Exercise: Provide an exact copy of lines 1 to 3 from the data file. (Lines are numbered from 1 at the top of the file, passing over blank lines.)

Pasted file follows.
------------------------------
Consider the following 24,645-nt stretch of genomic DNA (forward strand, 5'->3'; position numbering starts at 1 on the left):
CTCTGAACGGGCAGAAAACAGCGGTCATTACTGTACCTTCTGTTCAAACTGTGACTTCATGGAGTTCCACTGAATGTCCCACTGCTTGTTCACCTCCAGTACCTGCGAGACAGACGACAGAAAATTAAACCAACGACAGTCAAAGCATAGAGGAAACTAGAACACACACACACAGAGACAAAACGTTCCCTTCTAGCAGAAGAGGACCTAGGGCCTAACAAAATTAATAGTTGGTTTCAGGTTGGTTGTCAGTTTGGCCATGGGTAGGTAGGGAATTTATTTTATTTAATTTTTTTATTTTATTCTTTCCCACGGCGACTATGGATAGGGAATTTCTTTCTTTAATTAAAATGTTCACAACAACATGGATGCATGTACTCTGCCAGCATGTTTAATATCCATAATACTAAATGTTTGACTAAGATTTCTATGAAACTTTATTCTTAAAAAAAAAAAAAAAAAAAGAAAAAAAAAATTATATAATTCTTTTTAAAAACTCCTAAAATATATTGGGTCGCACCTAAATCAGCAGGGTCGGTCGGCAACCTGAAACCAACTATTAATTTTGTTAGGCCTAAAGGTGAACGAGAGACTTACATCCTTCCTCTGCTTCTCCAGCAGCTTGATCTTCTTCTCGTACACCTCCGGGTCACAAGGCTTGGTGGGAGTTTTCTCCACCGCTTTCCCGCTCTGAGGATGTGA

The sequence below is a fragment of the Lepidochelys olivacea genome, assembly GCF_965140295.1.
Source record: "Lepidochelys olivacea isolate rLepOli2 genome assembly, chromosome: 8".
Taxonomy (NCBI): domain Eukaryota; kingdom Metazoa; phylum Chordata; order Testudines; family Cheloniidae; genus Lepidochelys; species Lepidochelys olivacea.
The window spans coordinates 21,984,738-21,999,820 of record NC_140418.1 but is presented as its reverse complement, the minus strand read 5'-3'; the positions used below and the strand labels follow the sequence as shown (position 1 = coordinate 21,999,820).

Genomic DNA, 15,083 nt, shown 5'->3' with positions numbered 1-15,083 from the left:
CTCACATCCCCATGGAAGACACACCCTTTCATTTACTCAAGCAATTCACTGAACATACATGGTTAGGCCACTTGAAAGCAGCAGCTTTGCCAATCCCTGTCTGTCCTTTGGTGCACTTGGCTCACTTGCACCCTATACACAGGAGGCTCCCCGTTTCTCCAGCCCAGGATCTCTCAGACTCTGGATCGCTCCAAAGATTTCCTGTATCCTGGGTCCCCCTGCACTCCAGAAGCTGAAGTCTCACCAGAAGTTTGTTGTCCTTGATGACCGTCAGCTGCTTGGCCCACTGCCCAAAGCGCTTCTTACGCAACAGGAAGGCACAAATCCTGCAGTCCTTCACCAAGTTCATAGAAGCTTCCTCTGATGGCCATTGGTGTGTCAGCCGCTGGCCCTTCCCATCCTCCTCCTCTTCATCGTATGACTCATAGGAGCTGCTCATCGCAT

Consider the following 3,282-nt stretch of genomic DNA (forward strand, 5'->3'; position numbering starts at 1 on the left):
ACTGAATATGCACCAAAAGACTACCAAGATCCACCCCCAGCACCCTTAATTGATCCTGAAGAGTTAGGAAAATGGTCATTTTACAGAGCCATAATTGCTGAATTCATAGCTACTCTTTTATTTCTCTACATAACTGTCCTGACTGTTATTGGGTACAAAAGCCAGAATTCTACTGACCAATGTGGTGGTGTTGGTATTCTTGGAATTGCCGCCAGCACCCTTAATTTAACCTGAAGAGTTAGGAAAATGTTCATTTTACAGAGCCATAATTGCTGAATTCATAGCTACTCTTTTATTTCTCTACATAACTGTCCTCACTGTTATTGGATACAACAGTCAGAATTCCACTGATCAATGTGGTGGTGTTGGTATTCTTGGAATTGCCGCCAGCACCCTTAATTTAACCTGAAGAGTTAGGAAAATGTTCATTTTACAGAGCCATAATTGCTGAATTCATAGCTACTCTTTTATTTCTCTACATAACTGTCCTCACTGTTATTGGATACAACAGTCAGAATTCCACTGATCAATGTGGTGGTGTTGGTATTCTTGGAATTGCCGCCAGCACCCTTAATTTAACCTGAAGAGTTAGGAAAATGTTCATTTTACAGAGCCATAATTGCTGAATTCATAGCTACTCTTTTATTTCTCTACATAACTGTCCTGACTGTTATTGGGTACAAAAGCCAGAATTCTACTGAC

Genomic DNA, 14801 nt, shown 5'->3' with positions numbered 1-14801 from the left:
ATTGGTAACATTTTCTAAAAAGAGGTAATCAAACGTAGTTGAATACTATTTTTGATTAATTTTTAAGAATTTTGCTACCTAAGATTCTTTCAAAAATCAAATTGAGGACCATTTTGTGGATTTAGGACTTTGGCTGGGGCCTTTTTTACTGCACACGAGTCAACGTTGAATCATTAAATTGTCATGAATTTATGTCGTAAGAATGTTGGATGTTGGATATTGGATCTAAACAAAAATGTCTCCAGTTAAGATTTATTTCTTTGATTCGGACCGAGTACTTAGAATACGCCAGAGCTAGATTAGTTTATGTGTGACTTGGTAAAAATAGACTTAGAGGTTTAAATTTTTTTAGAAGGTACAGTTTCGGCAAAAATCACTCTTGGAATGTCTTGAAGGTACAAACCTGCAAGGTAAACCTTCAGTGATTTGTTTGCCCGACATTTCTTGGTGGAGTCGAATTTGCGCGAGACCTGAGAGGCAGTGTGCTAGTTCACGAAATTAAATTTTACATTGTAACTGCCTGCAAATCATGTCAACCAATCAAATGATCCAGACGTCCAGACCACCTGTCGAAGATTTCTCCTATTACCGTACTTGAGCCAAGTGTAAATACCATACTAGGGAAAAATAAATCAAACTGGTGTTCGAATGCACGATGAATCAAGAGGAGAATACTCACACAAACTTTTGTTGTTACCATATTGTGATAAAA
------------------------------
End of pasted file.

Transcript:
Consider the following 24,645-nt stretch of genomic DNA (forward strand, 5'->3'; position numbering starts at 1 on the left):
CTCTGAACGGGCAGAAAACAGCGGTCATTACTGTACCTTCTGTTCAAACTGTGACTTCATGGAGTTCCACTGAATGTCCCACTGCTTGTTCACCTCCAGTACCTGCGAGACAGACGACAGAAAATTAAACCAACGACAGTCAAAGCATAGAGGAAACTAGAACACACACACACAGAGACAAAACGTTCCCTTCTAGCAGAAGAGGACCTAGGGCCTAACAAAATTAATAGTTGGTTTCAGGTTGGTTGTCAGTTTGGCCATGGGTAGGTAGGGAATTTATTTTATTTAATTTTTTTATTTTATTCTTTCCCACGGCGACTATGGATAGGGAATTTCTTTCTTTAATTAAAATGTTCACAACAACATGGATGCATGTACTCTGCCAGCATGTTTAATATCCATAATACTAAATGTTTGACTAAGATTTCTATGAAACTTTATTCTTAAAAAAAAAAAAAAAAAAAGAAAAAAAAAATTATATAATTCTTTTTAAAAACTCCTAAAATATATTGGGTCGCACCTAAATCAGCAGGGTCGGTCGGCAACCTGAAACCAACTATTAATTTTGTTAGGCCTAAAGGTGAACGAGAGACTTACATCCTTCCTCTGCTTCTCCAGCAGCTTGATCTTCTTCTCGTACACCTCCGGGTCACAAGGCTTGGTGGGAGTTTTCTCCACCGCTTTCCCGCTCTGAGGATGTGA

The sequence below is a fragment of the Lepidochelys olivacea genome, assembly GCF_965140295.1.